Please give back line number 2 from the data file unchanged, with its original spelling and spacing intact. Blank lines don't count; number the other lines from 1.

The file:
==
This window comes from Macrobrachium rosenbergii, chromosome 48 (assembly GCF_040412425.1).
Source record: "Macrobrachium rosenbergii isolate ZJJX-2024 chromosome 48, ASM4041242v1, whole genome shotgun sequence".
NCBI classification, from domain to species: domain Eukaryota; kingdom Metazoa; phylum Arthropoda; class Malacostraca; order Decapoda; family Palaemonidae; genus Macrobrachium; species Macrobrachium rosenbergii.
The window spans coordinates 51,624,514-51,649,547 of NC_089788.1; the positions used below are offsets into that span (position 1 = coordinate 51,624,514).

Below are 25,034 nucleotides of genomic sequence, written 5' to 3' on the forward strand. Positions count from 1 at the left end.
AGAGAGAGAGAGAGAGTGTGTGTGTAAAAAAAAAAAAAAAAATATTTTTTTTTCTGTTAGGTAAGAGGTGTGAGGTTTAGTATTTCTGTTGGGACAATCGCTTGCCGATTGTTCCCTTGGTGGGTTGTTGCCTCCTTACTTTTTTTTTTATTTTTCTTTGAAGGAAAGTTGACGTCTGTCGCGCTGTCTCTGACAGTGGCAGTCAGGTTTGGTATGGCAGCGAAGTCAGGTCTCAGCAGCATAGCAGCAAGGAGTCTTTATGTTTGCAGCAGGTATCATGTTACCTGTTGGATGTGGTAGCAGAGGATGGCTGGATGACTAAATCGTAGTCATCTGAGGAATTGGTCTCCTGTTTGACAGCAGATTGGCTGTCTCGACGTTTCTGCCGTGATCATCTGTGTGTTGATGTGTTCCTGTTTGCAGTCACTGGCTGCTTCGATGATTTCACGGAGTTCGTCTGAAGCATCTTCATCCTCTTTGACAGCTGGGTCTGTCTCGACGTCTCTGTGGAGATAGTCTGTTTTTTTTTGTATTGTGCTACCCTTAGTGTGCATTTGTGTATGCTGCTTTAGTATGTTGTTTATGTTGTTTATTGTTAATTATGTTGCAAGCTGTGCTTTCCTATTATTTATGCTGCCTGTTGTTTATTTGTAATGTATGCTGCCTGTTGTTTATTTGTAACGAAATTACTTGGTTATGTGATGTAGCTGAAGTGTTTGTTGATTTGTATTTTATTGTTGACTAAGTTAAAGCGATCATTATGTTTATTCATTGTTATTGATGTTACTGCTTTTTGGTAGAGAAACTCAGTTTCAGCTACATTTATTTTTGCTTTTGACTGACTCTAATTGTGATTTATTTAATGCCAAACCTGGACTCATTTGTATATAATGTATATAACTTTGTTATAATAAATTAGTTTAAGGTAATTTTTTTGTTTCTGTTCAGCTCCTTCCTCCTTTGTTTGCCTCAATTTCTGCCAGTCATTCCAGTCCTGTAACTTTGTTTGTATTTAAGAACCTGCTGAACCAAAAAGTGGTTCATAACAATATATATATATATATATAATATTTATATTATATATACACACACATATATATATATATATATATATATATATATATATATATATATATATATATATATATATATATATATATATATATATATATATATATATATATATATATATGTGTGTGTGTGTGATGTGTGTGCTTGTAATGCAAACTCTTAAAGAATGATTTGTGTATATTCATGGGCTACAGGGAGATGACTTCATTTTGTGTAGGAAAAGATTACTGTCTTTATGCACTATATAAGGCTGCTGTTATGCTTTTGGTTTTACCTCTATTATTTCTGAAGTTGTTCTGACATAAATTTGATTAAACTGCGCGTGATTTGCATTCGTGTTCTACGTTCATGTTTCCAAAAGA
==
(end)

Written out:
Source record: "Macrobrachium rosenbergii isolate ZJJX-2024 chromosome 48, ASM4041242v1, whole genome shotgun sequence".